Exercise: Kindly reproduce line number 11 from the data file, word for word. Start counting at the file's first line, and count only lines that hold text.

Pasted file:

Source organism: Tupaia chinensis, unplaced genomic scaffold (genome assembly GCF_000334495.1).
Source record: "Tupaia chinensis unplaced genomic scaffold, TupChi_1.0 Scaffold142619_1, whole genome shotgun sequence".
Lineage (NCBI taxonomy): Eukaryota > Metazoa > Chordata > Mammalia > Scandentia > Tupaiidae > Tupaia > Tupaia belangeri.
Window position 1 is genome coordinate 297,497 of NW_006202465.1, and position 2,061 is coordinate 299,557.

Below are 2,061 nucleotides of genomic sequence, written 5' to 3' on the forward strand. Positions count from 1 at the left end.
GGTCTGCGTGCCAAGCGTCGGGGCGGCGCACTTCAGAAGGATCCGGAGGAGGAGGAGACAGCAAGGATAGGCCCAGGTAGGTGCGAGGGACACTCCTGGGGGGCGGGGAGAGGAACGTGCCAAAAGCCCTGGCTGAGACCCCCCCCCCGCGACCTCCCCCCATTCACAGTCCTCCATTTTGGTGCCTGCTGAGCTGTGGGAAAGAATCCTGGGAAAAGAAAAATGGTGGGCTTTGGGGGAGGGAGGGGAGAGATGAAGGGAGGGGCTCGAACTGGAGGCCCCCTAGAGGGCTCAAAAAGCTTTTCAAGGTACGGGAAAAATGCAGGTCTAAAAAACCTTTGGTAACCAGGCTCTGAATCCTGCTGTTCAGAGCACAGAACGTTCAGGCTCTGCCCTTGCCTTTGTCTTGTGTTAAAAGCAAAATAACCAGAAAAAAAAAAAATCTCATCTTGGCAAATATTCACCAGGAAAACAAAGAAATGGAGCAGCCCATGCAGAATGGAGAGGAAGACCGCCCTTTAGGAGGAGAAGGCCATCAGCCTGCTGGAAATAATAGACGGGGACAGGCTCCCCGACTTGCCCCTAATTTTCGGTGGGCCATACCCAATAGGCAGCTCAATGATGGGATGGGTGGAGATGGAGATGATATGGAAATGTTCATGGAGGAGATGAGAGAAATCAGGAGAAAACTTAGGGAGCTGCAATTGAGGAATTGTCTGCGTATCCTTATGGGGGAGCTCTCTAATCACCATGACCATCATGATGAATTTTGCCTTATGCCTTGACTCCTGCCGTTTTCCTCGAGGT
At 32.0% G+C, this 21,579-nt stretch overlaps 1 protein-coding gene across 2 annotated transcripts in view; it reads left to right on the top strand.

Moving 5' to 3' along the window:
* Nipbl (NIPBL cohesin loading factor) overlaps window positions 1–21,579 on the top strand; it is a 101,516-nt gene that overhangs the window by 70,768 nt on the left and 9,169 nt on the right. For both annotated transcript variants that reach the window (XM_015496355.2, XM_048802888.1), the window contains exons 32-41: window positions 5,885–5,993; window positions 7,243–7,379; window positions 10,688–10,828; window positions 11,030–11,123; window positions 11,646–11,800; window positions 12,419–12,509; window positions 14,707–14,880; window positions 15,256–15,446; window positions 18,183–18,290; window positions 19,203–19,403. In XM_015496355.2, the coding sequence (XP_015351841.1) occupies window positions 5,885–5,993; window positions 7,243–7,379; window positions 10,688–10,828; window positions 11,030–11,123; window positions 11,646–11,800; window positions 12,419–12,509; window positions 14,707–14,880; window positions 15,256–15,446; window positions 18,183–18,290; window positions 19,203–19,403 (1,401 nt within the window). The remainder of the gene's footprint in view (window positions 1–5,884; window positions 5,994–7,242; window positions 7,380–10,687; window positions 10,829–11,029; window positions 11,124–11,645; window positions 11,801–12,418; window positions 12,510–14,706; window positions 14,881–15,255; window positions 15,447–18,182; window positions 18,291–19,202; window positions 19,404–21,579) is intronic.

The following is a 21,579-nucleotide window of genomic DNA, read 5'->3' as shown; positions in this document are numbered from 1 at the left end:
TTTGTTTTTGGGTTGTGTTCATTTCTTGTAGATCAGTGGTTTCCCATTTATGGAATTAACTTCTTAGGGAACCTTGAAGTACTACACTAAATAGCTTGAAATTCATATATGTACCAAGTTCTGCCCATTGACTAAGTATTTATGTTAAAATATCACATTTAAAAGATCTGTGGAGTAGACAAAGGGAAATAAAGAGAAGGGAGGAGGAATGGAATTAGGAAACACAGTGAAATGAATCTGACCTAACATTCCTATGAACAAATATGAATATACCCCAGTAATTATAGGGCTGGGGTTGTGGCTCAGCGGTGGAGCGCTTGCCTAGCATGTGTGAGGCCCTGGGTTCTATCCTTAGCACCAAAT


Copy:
TTTGTTTTTGGGTTGTGTTCATTTCTTGTAGATCAGTGGTTTCCCATTTATGGAATTAACTTCTTAGGGAACCTTGAAGTACTACACTAAATAGCTTGAAATTCATATATGTACCAAGTTCTGCCCATTGACTAAGTATTTATGTTAAAATATCACATTTAAAAGATCTGTGGAGTAGACAAAGGGAAATAAAGAGAAGGGAGGAGGAATGGAATTAGGAAACACAGTGAAATGAATCTGACCTAACATTCCTATGAACAAATATGAATATACCCCAGTAATTATAGGGCTGGGGTTGTGGCTCAGCGGTGGAGCGCTTGCCTAGCATGTGTGAGGCCCTGGGTTCTATCCTTAGCACCAAAT